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Thesis Format



Master of Arts




Heydon, Rachel


This study is a systematic literature review of digital literacies and students in higher education. It sought to identify the state of knowledge on digital literacies in higher education including what studies have been conducted in this nexus and what remains to be known. The deductive themes drew on two prominent concepts of digital literacies: the Seven Elements of Digital Literacies (Jisc, 2014), and the Charter for 21st Century Literacies (Burnett & Merchant, 2018). The review’s methodology identified 23 studies published in the last five years across 21 countries. The findings suggest that researchers demonstrated interest in discussing how students utilize digital technologies for generating learning strategies that they can use beyond graduation. Additional pertinent topics include the digital divide, digital natives, information literacy, and media literacy, among others. Core recommendations include the creation of learning spaces that foster meaningful knowledge of digital literacies by universities and colleges.

Summary for Lay Audience

The world has long gone digital. By April 2023, the global count of internet users had reached 5.18 billion, representing 64.6% of the world's populace. Among these, approximately 4.8 billion individuals, equivalent to 59.9% of the global population, engaged with social media platforms (Statista, 2023). Information and communications technologies (ICT) are increasingly irreplaceable as resources for modern societies to organize themselves, mediating their economic growth and giving them access to swift information. Such information pervades communities and influences a number of fields, among them agriculture, health, and education, the latter being my focus in this work.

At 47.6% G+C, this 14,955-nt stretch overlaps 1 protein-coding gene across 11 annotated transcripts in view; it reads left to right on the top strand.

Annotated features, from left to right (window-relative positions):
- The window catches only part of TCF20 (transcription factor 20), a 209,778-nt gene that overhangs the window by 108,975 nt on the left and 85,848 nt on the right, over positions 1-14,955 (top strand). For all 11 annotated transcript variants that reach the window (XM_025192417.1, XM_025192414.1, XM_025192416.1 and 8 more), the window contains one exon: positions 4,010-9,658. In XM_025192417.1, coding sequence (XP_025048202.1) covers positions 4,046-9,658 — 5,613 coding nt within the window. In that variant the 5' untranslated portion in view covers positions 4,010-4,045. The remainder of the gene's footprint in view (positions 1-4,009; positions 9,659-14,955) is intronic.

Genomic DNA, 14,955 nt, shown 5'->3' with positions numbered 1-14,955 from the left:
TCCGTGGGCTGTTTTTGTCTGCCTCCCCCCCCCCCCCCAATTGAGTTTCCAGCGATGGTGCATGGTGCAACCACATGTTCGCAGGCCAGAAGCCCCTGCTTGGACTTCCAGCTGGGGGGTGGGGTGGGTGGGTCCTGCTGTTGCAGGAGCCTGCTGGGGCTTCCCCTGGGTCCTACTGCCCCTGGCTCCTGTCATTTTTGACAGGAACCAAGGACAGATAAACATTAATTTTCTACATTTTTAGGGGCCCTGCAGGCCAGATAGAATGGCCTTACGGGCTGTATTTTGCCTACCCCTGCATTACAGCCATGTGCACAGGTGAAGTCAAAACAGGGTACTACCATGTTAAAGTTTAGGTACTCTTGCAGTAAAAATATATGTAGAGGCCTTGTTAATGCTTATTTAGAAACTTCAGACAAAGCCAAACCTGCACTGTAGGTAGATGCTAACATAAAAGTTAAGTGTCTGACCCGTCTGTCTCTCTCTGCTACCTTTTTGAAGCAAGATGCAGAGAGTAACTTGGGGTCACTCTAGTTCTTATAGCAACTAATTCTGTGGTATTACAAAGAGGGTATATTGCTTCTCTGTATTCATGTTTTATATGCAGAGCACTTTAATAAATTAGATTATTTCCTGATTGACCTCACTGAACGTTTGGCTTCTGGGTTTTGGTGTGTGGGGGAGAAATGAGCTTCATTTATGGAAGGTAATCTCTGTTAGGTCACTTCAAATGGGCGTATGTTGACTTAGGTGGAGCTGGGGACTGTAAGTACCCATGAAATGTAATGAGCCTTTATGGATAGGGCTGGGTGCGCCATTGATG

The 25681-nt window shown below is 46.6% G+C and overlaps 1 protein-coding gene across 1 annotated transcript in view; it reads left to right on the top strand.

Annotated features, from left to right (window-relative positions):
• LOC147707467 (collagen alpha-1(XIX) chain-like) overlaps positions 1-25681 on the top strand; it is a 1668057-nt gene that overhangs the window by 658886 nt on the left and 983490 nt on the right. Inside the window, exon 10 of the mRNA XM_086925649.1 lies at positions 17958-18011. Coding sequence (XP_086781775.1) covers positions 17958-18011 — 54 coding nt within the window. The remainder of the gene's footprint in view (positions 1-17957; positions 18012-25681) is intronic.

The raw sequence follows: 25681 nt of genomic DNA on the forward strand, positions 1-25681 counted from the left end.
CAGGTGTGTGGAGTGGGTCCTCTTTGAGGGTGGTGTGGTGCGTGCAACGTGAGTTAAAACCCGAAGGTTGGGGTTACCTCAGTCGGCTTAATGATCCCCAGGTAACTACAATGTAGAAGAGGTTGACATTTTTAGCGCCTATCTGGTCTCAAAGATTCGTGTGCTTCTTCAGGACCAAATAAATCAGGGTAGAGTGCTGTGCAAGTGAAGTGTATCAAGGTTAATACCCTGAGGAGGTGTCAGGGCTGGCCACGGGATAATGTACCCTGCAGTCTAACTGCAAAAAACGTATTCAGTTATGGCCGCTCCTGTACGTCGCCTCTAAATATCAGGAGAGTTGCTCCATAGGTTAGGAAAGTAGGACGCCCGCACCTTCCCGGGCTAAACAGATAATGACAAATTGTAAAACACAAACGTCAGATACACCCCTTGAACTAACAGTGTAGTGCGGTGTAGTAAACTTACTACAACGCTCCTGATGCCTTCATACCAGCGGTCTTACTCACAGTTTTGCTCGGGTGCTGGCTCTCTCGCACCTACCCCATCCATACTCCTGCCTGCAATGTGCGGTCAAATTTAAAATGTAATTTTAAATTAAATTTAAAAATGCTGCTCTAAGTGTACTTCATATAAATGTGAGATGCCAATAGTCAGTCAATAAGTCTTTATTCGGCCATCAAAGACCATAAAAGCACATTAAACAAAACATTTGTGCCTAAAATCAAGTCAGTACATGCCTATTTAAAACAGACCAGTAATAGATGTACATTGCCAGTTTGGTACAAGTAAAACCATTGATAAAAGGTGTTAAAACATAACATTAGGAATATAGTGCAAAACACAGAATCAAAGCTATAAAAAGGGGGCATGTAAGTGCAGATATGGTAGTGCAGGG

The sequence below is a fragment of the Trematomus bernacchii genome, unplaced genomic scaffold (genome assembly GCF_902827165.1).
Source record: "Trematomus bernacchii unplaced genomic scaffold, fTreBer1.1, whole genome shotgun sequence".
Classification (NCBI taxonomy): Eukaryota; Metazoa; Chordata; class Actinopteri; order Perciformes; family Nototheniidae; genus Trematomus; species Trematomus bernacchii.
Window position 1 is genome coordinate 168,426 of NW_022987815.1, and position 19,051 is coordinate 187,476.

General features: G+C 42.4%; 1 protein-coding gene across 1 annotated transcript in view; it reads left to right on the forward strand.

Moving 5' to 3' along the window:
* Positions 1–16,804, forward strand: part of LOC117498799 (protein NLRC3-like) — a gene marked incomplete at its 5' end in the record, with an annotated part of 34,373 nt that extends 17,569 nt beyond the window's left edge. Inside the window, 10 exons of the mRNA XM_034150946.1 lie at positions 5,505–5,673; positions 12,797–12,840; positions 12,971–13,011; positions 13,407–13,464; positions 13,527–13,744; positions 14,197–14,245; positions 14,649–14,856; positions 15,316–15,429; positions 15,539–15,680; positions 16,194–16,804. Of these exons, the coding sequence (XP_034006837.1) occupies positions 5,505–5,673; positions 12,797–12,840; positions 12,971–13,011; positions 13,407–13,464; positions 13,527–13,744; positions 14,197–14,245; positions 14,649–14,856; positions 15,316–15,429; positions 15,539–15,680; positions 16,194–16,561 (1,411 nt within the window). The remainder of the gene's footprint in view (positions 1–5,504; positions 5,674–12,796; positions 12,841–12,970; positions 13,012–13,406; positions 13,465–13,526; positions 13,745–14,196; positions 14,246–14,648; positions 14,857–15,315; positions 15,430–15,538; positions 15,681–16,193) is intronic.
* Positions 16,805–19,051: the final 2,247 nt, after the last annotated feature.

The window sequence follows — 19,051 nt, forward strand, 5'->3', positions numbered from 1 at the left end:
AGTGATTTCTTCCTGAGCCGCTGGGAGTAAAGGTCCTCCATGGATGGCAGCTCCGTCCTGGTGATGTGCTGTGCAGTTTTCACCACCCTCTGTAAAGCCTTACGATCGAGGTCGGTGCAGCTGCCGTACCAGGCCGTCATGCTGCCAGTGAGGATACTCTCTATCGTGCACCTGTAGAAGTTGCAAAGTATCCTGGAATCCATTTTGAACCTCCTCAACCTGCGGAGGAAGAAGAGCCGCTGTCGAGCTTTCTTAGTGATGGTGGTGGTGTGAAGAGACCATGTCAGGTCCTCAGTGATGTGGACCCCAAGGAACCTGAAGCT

This review synthesizes 23 studies to identify the current state of knowledge on digital literacies in higher education, pointing out what has been studied and what potential problems future research might address. It is a systematic analysis of studies coming from 21 countries, offering a diverse picture of what it means to be digital literate in higher education settings. The findings suggest that universities are paying close attention to the development of digital literacies in their students, although they still have a long way to go to offer not only training that cater to the need for technical skills, but also a deep commitment to bridge gaps in digital access, creating an environment that fosters digital literacies for goals that surpass higher education, developing tolerance, critical thinking, and lifelong learning for all students. The review also gives recommendations for research and practice, including suggestions for more qualitative investigations in the field of digital literacies in higher education, and for more affective approaches from universities and colleges when teaching digital literacies, recognizing the value of students’ previous experiences and knowledge.

Creative Commons License

Creative Commons Attribution-Noncommercial-No Derivative Works 4.0 License
This work is licensed under a Creative Commons Attribution-Noncommercial-No Derivative Works 4.0 License.